A Phase I clinical trial of an experimental anticancer drug has begun, using a specialized virus designed to selectively attack the cells that make up the targeted tumor. A separate cancer study has also produced the unprecedented—yet very welcome—outcome of successfully treating the cancer that was present in all of the subjects that participated.

The virus-based treatment, currently undergoing Phase I trials to determine its safety and tolerability when used in a human patient, is called CF33-hNIS, or Vaxinia, and employs what is called an “oncolytic virus” as the mechanism meant to attack and eliminate cancer cells. This virus being used is a genetically-modified smallpox virus that has proven to be effective against a wide variety of cancers in lab animals, and if this drug passes its trials and regulatory hurdles it is intended to do the same for human patients.

“The particular importance of CF33/ Vaxinia is that this virus is designed to target all types of cancers,” explains Dr. Yuman Fong, the chair of the Department of Surgery at City of Hope, where the Phase I trials are being conducted. “It is one of the first of a new generation of therapeutic viruses that would be much more potent than prior viruses, and it is potentially more selective for cancer while able to spare normal tissues.”

The use of oncolytic viruses has been of interest to medical science for more than a century, ever since a link between the regression of certain cancers and viral infections were noticed; virotherapy, the deliberate infection of the subject with a virus, also began as a potential cancer treatment in the mid-twentieth century.

The mechanism behind such therapies is two-fold: the viruses selectively infect and kill the targeted tumor cells, an effect produced by tailoring the virus to only latch on to receptors that are only found on the surface of the cancer cells.

The second method lies in the virus’ act of killing the tumor cells: when the cell is destroyed it releases antigens specific to the tumor cells, providing a chemical signal that overcomes the immunosuppressive effect caused by the cancer cells that prevents the body’s immune system from attacking the rogue cells to begin with; in this way, the oncolytic virus prompts the immune system to target and attack the tumor itself.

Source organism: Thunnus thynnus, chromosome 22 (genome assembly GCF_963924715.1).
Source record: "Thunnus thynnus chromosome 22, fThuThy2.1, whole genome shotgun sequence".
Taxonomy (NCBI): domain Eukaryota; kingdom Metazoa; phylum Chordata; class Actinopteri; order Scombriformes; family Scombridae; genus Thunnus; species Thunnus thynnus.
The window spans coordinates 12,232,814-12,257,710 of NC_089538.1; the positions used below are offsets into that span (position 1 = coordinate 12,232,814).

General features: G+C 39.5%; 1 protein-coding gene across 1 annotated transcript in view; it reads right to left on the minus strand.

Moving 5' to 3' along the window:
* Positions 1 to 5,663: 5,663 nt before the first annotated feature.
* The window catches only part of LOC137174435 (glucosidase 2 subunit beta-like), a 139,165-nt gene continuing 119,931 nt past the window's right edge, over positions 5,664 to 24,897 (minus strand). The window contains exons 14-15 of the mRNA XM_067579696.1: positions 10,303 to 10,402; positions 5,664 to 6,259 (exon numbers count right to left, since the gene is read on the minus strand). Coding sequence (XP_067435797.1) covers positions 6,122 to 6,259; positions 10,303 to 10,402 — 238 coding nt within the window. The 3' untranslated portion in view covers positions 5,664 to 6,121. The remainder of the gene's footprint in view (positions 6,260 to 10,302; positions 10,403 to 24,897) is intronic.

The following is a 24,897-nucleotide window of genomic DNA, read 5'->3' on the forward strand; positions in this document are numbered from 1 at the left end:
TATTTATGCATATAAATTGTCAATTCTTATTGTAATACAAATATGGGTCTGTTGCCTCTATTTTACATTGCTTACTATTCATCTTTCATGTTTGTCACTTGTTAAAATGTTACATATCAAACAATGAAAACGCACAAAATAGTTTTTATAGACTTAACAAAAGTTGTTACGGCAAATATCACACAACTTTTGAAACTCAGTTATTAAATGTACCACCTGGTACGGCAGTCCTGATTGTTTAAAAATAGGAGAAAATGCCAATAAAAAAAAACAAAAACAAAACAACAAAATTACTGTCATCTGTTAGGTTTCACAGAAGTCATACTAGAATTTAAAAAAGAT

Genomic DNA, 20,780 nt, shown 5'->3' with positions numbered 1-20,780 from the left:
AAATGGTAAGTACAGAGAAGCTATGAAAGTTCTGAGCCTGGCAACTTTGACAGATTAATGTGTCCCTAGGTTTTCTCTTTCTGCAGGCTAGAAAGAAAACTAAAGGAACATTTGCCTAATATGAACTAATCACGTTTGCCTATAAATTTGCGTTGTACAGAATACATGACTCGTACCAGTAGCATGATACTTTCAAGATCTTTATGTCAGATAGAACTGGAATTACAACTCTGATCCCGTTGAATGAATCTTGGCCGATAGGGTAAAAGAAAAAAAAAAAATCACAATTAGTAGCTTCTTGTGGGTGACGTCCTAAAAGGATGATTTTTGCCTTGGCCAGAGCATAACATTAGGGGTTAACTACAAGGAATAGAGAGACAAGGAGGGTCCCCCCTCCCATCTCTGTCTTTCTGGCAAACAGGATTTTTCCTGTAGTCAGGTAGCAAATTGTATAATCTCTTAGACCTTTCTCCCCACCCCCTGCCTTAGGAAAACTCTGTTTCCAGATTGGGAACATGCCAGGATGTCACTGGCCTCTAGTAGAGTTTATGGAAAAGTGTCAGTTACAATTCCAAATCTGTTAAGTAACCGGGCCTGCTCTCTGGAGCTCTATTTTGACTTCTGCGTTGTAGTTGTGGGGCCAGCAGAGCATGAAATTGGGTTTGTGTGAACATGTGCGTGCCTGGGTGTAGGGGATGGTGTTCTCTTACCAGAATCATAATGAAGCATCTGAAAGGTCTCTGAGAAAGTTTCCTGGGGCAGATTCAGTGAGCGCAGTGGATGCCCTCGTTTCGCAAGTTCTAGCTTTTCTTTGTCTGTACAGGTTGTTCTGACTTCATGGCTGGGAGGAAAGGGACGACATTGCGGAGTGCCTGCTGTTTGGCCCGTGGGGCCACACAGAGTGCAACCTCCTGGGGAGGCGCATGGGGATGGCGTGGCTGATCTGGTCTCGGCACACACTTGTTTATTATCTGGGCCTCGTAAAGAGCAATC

A separate study using a different treatment against the rectal cancer of a small group of subjects had the fortune of being successful in putting the cancer of each and every one of its subjects into remission, an unexpected result that brought about “a lot of happy tears” according to one of the study paper’s co-authors.

“I believe this is the first time this has happened in the history of cancer,” exclaimed another co-author, Dr. Luis A. Diaz Jr. of Memorial Sloan Kettering Cancer Center.
The treatment involved a monoclonal antibody called Dostarlimab, a drug already cleared for use against endometrial cancer. It works by blocking the production of immune checkpoint proteins, molecules that prevent the immune system from attacking the body’s cells indiscriminately, including cancer cells that make use of these molecular blocks.

The study itself was small, with only 12 participants with a specific type of localized rectal cancer that held a mutation that prevents cells from repairing damage to their DNA, a mutation that occurs in four percent of all types of cancer, and an effect that Dostarlimab also addresses. The subjects were given treatments once every three weeks for six months, and were expected to receive the standard treatment for rectal cancer—chemotherapy, radiotherapy and surgery—after the study had concluded.

But instead, a battery of MRI and PET scans, endoscopy, and biopsy examinations of every one of the study’s participants showed that their cancers had gone into remission, a “clinical complete response,” according to the study paper, meaning that none of the patients needed to face the life-altering treatments that are typically used to treat rectal cancer. And even two years after the study the participants remained cancer-free.

“At the time of this report, no patients had received chemoradiotherapy or undergone surgery, and no cases of progression or recurrence had been reported during follow-up (range, 6 to 25 months),” according to the study paper.

The study authors caution that there is more work to be done to determine if this form of cancer treatment is both safe and effective for rectal cancer patients, considering the study’s small group size and the relatively short amount of time since the study’s conclusion: it’s very possible that, in time, the patients’ cancers might return, and the universal remission seen across the group may have been a fluke that won’t be seen in a larger study.

“Whether the results of this small study … will be generalizable to a broader population of patients with rectal cancer is… not known,” comments oncologist Hanna K. Sanoff from the University of North Carolina.

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